The figure included in the brief depicts the cost of debt servicing rising for developing countries. (External debt service as a share of exports, developing countries by income group) (United Nations 2022). See chart below.
Trade Disruptions And Transport Costs
The brief also analyzes how the war is increasing ongoing disruptions to global supply chains and logistics – ultimately contributing to further delays across the global sea freight transportation system. Not to mention that port congestion remains a major factor to elevated freight prices in many shipping segments.
Airspace closures, contractor uncertainty, trade restrictions, and security concerns are complicating trade routes going through Russia and Ukraine – a key sector of the Eurasian Land Bridge – although it’s not clear yet to what extent this will reduce commodity supplies coming from Russia and Ukraine.
Spot freight rates and rates to charter container ships are both at historical highs.
General simulations on the impact of higher container freight rates on inflation, undertaken by UNCATD, still hold – predicting an additional increase in consumer prices by about 1.5 percentage points in comparison to pre-Covid (United Nations 2022). See chart below.
The brief also states that higher bunker prices – the charge shipper’s incur to compensate for fluctuating fuel prices – has a bearing on transport costs for all modes of transport. These prices have been significantly affected and today are about twice the average of the five years preceding Covid (United Nations 2022).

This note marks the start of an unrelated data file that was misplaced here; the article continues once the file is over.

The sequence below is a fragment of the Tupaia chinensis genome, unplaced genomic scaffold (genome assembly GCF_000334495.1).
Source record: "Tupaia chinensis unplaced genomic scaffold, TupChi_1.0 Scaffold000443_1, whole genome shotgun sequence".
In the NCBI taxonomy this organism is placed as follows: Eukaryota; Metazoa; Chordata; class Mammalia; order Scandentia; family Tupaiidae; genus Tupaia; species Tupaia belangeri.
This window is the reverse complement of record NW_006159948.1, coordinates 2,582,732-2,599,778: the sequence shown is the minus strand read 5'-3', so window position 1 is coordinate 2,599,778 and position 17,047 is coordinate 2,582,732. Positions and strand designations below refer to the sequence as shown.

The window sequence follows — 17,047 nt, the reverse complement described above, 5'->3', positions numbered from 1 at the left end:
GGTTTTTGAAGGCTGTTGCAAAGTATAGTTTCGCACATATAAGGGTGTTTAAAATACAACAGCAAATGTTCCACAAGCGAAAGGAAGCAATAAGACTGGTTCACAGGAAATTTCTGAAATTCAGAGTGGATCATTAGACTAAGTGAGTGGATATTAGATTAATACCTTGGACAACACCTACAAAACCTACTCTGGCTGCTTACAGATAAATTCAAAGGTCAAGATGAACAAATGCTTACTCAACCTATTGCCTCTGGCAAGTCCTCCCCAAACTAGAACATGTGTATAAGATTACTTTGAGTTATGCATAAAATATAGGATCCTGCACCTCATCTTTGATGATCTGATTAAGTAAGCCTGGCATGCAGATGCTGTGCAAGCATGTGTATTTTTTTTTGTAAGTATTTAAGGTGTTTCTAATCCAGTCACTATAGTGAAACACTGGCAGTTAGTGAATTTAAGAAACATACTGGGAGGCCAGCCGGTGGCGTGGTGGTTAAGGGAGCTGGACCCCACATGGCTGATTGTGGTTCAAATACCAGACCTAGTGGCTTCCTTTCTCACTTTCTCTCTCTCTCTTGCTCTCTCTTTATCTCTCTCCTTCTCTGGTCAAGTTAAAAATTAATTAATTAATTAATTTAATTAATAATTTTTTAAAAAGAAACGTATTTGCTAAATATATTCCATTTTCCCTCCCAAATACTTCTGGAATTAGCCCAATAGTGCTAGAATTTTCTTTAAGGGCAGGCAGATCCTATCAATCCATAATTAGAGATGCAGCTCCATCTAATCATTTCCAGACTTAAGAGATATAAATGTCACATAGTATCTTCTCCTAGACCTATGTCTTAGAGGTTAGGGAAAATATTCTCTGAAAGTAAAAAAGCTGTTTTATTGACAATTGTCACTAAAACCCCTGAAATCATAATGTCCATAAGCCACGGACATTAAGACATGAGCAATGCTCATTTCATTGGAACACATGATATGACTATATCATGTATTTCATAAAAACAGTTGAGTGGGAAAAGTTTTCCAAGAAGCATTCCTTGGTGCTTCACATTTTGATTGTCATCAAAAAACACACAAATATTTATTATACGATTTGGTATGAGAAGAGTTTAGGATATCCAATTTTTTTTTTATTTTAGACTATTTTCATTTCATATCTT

Fewer Ukrainian & Russian Tourists
There’s also another factor related to the conflict that seems to be less explored by players in the tourism sector, and that’s the loss of both Russian and Ukrainian tourists – which will be felt widely.
An EIU whitepaper titled: How the war in Ukraine will affect tourism, has noted the impacts. Prior to the pandemic, Russia was the world’s 11th-biggest source of tourists, and Ukraine the 13th. Based on data collected from the World Tourism Organisation, the EIU has estimated that the two countries accounted for 75m tourist departures – 5% of the global total in 2019 (EIU 2022).
And when it comes to tourism expenditure, Russian and Ukrainian contributions were even more significant – making up a combined US$50bn (approximately 8% of the world total) in 2019 – with Russia alone being the world’s seventh-biggest spender (EIU 2022). See charts below.
Most Russian and Ukrainian tourists will disappear from Europe as war and sanctions hit travel routes and the two countries’ economies (EIU 2022).